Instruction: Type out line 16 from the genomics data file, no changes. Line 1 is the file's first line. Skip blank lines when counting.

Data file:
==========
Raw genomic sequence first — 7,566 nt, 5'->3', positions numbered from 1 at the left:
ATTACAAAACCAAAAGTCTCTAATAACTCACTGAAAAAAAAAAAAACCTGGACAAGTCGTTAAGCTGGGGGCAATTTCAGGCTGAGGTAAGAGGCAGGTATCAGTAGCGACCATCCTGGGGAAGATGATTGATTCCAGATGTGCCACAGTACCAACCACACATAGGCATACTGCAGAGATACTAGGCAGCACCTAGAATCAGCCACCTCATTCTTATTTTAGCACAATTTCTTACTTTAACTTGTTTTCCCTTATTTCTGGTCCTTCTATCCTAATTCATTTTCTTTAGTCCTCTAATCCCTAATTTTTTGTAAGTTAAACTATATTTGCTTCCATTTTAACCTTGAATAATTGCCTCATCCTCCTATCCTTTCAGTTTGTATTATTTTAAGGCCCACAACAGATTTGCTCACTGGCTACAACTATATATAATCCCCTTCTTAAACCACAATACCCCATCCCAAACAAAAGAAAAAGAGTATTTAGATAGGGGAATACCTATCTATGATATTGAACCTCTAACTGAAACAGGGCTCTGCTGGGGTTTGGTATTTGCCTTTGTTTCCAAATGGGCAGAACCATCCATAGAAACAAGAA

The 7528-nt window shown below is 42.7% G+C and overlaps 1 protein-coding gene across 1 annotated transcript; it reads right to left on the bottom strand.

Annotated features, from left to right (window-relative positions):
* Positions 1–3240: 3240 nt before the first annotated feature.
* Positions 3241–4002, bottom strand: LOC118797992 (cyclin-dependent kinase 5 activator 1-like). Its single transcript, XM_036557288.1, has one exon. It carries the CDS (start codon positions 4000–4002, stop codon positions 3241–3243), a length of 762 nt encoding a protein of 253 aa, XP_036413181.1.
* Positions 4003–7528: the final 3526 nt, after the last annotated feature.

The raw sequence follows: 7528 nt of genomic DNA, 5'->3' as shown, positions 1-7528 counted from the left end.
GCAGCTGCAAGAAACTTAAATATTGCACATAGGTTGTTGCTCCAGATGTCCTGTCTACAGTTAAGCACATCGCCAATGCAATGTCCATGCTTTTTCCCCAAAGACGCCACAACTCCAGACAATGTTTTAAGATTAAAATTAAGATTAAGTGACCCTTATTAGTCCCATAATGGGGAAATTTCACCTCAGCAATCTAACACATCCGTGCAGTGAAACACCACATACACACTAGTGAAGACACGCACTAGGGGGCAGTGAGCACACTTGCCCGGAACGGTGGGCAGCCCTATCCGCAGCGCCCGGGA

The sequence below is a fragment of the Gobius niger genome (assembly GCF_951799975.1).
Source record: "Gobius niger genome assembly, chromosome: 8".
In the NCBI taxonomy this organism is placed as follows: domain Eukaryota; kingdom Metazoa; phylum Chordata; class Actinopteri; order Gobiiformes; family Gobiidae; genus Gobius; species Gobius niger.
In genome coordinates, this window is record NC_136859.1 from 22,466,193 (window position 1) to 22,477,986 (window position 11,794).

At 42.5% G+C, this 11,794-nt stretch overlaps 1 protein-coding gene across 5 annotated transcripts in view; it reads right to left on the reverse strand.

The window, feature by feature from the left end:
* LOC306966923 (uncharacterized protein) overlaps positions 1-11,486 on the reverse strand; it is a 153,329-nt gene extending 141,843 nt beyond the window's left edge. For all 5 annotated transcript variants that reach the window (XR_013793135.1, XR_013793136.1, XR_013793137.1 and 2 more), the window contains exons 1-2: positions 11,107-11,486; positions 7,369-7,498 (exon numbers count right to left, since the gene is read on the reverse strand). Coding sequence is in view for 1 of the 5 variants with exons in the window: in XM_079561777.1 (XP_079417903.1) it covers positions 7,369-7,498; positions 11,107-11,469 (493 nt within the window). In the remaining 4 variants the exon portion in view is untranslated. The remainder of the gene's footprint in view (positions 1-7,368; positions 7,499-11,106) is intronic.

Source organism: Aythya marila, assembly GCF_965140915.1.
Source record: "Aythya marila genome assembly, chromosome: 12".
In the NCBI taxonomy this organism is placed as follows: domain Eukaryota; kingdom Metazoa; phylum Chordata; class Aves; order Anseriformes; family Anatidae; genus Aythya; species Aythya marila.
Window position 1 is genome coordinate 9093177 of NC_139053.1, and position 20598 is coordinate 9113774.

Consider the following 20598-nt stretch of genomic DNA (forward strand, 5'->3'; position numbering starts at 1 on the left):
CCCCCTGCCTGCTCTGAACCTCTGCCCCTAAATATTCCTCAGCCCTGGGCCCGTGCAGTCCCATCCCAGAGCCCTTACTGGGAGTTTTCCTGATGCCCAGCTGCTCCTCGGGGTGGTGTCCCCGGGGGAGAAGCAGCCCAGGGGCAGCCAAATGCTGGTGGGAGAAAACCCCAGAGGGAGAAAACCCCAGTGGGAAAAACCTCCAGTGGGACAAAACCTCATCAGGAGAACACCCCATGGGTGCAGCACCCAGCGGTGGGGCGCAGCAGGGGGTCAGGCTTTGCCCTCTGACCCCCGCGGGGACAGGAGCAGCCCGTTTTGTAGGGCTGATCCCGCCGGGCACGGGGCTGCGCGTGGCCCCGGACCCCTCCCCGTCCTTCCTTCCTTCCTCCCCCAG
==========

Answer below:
* LOC306966923 (uncharacterized protein) overlaps positions 1-11,486 on the reverse strand; it is a 153,329-nt gene extending 141,843 nt beyond the window's left edge. For all 5 annotated transcript variants that reach the window (XR_013793135.1, XR_013793136.1, XR_013793137.1 and 2 more), the window contains exons 1-2: positions 11,107-11,486; positions 7,369-7,498 (exon numbers count right to left, since the gene is read on the reverse strand). Coding sequence is in view for 1 of the 5 variants with exons in the window: in XM_079561777.1 (XP_079417903.1) it covers positions 7,369-7,498; positions 11,107-11,469 (493 nt within the window). In the remaining 4 variants the exon portion in view is untranslated. The remainder of the gene's footprint in view (positions 1-7,368; positions 7,499-11,106) is intronic.